Watch the Sunny Side Up online guitar lesson by Andrew Ford from Essentials: Walking Bass Lines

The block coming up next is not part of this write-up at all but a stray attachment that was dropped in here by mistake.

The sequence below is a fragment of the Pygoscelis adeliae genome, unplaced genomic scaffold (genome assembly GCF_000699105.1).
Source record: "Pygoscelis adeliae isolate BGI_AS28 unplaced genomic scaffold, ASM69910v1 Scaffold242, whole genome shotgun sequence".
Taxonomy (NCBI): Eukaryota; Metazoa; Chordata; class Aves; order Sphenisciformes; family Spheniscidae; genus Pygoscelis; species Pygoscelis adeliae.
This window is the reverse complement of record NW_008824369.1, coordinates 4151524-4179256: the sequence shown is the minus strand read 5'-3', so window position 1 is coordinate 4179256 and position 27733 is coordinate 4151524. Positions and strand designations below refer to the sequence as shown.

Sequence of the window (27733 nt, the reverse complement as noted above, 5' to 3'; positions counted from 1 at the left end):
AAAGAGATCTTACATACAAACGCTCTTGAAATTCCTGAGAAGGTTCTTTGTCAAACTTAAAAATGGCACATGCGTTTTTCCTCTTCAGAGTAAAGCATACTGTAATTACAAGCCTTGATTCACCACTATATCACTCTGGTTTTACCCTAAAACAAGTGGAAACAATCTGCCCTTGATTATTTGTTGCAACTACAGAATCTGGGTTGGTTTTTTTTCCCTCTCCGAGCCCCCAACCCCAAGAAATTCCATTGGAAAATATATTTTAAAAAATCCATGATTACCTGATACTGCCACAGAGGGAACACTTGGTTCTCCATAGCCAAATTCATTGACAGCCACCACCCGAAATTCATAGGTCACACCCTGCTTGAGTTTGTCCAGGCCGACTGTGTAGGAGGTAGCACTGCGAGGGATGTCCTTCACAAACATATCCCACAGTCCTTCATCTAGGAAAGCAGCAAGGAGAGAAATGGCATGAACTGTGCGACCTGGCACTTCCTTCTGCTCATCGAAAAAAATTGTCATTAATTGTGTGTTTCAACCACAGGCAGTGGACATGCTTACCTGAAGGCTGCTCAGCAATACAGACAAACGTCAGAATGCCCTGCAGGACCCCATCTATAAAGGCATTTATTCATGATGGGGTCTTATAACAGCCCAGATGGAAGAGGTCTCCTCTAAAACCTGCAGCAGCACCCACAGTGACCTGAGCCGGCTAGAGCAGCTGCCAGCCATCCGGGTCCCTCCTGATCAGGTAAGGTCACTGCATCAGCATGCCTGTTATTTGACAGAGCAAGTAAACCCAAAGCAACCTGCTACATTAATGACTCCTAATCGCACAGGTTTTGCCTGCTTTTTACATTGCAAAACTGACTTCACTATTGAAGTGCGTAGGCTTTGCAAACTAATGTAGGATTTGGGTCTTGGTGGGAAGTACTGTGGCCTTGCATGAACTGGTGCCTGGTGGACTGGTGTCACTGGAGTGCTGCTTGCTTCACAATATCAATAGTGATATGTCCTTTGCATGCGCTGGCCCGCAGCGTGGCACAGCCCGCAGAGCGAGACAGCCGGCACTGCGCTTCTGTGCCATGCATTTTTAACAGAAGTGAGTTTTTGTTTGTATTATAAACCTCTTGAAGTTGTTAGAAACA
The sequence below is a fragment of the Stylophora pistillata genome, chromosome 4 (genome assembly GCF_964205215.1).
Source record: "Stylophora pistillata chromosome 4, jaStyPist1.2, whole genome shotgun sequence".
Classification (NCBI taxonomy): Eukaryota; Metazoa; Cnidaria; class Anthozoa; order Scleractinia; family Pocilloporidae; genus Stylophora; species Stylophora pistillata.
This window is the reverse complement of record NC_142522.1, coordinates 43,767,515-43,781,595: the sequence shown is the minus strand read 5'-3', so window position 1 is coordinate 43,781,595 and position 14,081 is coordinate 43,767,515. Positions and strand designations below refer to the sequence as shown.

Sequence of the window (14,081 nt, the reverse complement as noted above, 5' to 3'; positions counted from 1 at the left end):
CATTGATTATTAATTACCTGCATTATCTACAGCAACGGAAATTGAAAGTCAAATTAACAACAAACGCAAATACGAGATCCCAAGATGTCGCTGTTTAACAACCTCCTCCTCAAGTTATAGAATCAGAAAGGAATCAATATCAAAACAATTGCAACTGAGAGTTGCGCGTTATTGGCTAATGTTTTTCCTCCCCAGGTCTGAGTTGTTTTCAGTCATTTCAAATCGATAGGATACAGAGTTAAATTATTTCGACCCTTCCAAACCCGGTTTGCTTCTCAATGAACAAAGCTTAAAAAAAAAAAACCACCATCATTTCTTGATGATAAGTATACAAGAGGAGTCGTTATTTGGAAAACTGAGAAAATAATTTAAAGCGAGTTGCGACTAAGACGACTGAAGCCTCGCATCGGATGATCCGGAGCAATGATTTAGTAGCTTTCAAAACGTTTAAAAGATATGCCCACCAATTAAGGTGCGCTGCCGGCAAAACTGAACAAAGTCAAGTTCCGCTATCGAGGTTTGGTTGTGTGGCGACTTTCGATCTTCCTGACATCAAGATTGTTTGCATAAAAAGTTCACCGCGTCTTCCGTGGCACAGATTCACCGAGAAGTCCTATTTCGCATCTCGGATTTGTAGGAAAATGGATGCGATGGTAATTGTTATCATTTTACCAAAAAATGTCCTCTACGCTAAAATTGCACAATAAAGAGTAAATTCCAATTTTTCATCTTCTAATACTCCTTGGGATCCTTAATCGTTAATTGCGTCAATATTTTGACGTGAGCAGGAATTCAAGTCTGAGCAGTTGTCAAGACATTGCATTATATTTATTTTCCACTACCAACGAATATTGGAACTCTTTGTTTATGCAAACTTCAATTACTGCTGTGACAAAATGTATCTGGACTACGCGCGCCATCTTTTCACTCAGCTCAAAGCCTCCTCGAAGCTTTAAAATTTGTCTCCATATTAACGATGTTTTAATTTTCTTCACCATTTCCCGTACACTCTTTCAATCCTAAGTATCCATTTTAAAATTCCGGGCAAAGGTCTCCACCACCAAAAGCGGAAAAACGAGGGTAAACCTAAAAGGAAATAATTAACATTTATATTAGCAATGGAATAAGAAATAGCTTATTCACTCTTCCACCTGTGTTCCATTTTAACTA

First thing to notice is there are a lot of roots on the first beat of the chord changes. This really anchors the band and helps to hear the chord progression. The first bar is a C chord and we simply play the chord tones which are C, the root, moving down to the major 3rd, E, then the 5, G on the E string and finally back to the root C that transitions using a half step movement to the B note in the next bar. Bar 2 has a 2-5 progression in A minor. Over the B minor 7 flat 5 we simply play the root twice without outlining the chord which is perfectly acceptable and for beats 3 and 4 over the E7 chord we use the neutral chord tones E and B, root and 5. What I mean by neutral is that we could have used these same 2 notes had the chord been EMaj, maj 7th, minor, minor 7th, suspended or a number of other chords. Next we have an F chord where we use primarily chord tones but add the 6, the notes are 1, major 3rd, 6 and 5, F, A, D, and C. Again we have a smooth transition to from the C to D, our root in bar 4. Here again we play 2 quarter note roots for the Dm7 chord and over the G7 we play the root, G, and 5, D, using swinging 8th notes and end on a quarter note chromatic passing tone, Ab. In bar 5 we have an Am7 chord and here we do a simple walking pattern consisting of 1, 2, 3, and back to 1. Our last 1, A, moves by a 1-4 relationship smoothly to D in bar 6 which is our root, in this bar we have a diatonic walkdown from D, to C, to B, and then A. We have 2 chords again in bar 7, actually bars 7 and 8 form a 2-5-1 pattern. So we begin with a 1-5 movement for the 1st 2 beats, D to A, and then 1-3 in the second half, G to B. Then we move up a half step to C, down to the major 3rd, E, down again to D, the 2, and finish with the 5, G. Now we repeat that 8 bar chord progression with new notes. In bar 9 we have the C chord again this time we start on the 5 and walk down the major scale but use a ghost note in between the first 2 notes, G to F, we continue walking down to E, the 3, and D, the 2 then another ghost note using the A string. We use only roots in bar 10, two B's to two E's, simple but does the job, all about the feel. Bar 11 starts on the root, F, walks down to E, continues to D, and ends on the major 3rd, A. We sort of imply a D minor chord on beats 3 and 4, Dm7 is closely related to the F chord. In bar 12 we go back to playing roots only, G, and G# or Ab, we spice it up with a ghost note in there but again it's really about the feel in this case, not the complex or fancy notes you can come up with. In bar 13 we again begin with the root, A, move to a ghost note on the A string, walk down the triad to E, C, then the root A. We repeat our same pattern from bar 6 in bar 14, D, C, B, A. Over the 2-5 in bar 15 we start with the root D, minor 3rd, F, then G to B, root, third over the G7 chord. This time when we get to the 1 chord, C, we do a walk down that implies a chromatic descending chord progression, C, B, Bb, and A. Next we have the bridge section which starts with another 2-5-1 progression in bars 17-20. Bar 17 has another scalar type walk down using the scale based on the Gm7 chord which is the Dorian scale, we start with G, the root, and walk down to F, the b7, then E, the 6, then the 5, D, we keep that descending motion going by playing the root, C, or our next chord, down to Bb, the b7 of our mixolydian scale, A, the 6, and G, the 5. We actually walk down one more note, to F which is the root of our chord for bars 19 and 20. Bar 19 repeats our pattern from bar 3, bar 20 starts on the 5, C, goes up to the 2, G, down to F, the root, then a chromatic connecting note, Eb that leads us to bar 5 of our bridge, the D7 chord. We do a more simplified walk down here starting on the root, D, to the b7, C, to B, our 6, then repeat the B before encountering another 2-5, A-D. We simply outline both chords in bar 22 with the corresponding 1-5, for Am7, A to E, for D7, D to A. In bar 23 we get a little more colorful over the G7 by starting with the root but walking up chromatically to Ab, then to A, the 2, and finally down to Eb a chromatic note that takes us to D, the root of our next 2-5. Here in bar 24 is a familiar 1-3 movement, D to F, then to the root G, down to the 5 but an anticipation which is often done to accentuate a new section or returning to a previous section, in this case going back to A. Now bar 25 begins our final 8 bars of the phrase. Our anticipation note, C, holds over until the second beat of bar 25, we then play E, the major 3rd, G, the 5, a ghost note on the A string and then back to the 1. The next bar starts on the root, B of our Bm7b5 chord, then we play the b5, F, and finish with 2 simple E roots. Bars 27 and 28 are repeats of bars 11 and 12. Now we have the last 4 bars, the first one, bar 28 starts with a familiar motif from bar 13, the root, and ghost note and then the 5, E, but then goes to the root down an octave and up to a chromatic note, Eb that leads us to the root, D, in bar 30. The pattern here is root-5-root-3, D, A, D, F#. This walks up to G, the root of our next chord change, even though we have a suspended to 7 chord the pattern works over both chords, its the same one we played in bar 17 even though that is over a minor chord, they share some of the same scale notes. Our last bar resolves but also sets up the top of the phrase again with the G7 chord. Our notes here are root-3 over the C chord, C to E, and swinging 8th notes over the G7 chord starting on the 5, D, to low E, the 6, and finally to G, the root, as a quarter note.